• Daphnia
  • Spinach
  • Cucumber
  • Cabbage
  • Broccoli

You can also feed them small live insects.

Do not feed them wild insects as they may have a number of parasites or diseases.

Their diet is very important and helps them to stay healthy.

You need to give them a varied and high-quality diet as well as sticking to a regular feeding schedule. You should also keep in mind that with live food comes the risk of parasites, so you may wish to culture your own food or stick to frozen foods to minimize the risk.

They will need two small meals a day. Give them enough that they can eat in two minutes. Overfeeding has been known to lead to digestive issues in these fish, so sticking to two meals a day is just fine.

Behavior

Do not be put off by the fact that this fish is a member of the Cichlid family.

The Electric Blue Acara is a surprisingly calm Cichlid!

They are generally very peaceful and are compatible with similarly sized fish. They can be territorial at times but if you give them enough space to swim it will help to minimize this aggression.

These Cichlids are naturally very curious and like to explore. You will see them burrowing in the substrate and exploring the plants and decorations. They spend the majority of their time swimming in the middle and bottom layers of the tank throughout the day as they are diurnal; they are most active during the day, whilst sleeping at night in caves.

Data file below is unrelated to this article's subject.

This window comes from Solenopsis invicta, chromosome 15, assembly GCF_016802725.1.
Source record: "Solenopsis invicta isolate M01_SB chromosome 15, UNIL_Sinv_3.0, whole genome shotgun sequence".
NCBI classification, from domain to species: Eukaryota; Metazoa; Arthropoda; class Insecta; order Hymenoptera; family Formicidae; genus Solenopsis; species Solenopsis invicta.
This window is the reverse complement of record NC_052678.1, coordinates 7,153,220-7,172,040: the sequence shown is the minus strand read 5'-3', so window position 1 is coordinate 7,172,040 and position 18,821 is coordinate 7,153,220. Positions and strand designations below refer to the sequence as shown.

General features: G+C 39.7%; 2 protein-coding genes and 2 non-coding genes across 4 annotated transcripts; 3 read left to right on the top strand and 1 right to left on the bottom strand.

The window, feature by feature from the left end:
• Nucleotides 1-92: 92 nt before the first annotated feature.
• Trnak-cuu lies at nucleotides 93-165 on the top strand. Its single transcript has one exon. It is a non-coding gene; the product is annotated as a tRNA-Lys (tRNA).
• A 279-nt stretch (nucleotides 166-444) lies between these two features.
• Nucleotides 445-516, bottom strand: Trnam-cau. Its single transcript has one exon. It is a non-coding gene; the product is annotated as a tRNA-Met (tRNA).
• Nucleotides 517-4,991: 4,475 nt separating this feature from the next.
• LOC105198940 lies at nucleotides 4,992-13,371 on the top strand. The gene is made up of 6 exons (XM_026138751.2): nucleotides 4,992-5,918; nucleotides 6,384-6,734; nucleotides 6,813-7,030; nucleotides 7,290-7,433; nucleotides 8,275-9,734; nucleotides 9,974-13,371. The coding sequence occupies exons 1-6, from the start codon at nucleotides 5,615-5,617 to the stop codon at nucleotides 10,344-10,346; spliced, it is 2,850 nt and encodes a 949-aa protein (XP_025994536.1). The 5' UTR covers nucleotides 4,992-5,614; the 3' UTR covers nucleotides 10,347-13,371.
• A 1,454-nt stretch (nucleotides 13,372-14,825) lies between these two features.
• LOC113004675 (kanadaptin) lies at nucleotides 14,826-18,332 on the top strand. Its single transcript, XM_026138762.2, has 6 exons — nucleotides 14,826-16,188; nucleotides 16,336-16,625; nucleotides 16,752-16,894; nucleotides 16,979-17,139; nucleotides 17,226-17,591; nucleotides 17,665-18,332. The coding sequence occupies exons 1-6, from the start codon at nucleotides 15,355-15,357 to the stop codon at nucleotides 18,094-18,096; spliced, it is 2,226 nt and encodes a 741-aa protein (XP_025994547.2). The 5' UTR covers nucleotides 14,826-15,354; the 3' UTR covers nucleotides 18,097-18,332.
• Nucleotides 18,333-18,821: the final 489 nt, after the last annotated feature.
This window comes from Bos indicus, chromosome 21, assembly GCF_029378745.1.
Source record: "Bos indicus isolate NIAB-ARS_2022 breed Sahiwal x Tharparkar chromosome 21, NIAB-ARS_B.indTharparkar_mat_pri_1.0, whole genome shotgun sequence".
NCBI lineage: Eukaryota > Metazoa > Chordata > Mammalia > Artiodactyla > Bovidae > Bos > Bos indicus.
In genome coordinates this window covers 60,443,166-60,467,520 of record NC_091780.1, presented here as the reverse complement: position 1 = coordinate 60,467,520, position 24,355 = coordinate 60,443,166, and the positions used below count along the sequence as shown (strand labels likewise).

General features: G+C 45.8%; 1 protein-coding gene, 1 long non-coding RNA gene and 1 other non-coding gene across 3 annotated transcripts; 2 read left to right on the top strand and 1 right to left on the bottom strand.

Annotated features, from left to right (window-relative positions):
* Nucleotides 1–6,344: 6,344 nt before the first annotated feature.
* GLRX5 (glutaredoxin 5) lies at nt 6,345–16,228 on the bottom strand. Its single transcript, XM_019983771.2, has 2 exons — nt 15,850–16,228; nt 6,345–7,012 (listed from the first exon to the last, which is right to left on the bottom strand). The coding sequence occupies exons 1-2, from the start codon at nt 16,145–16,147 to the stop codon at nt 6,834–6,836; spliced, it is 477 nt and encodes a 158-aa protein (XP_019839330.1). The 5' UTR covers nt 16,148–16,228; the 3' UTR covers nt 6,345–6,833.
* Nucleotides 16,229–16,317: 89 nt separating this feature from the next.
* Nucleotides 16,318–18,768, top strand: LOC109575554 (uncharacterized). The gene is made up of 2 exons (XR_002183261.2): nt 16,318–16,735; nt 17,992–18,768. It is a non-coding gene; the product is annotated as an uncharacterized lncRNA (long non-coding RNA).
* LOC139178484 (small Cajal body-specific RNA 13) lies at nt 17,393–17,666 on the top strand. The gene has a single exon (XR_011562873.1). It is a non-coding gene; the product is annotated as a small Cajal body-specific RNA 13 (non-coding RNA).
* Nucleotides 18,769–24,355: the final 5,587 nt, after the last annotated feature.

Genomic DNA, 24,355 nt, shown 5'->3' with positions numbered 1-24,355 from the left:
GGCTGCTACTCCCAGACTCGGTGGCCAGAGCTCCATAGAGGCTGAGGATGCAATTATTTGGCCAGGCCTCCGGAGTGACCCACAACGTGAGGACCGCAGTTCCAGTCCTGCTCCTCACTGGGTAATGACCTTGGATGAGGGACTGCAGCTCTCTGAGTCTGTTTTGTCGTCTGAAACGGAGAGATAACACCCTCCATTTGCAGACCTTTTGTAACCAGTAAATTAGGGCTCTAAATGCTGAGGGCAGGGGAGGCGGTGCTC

Electric Blue Acaras are not schooling fish, although they might occasionally hang around in pairs.

They tend to stick to themselves most of the time. Most of the time they will dart about the tank but if they are startled they will hide.

Breeding

Electric Blue Acara can be bred in home aquariums relatively easily.

They reach sexual maturity at 3-4 inches and are egg layers.

To breed them you will need a 30 gallon breeding tank and a mated pair. Once Electric Blue Acaras have mated, they remain mated for life, so keep them together.

You will want the water temperature in the breeding tank to be around 75°F. Then raise the temperature of the tank slightly to trigger the breeding. It is also necessary to exclude any other fish from this tank, as the mated pair will become very aggressive towards intruders. Keep the pH normal at 6.5-7.0 and the water hardness medium-soft at 3-12dGH.

A common behavior during breeding is for both the female and male to spend an excessive amount of time digging through the substrate and remaining at the bottom of the tank, so make sure you have a soft substrate. In addition, make sure to include some smooth rocks that will act as a place for the female to safely lay her eggs; the flatter these rocks are the better.

Once the perfect breeding environment is established the pair will clear a spot on the flattened rocks and the female will lay 150-200 eggs ready to be fertilized by the male.

After the eggs have been fertilized the parents should not be removed.

They will watch over and care for their eggs, which will develop for 2-3 days before hatching into fry.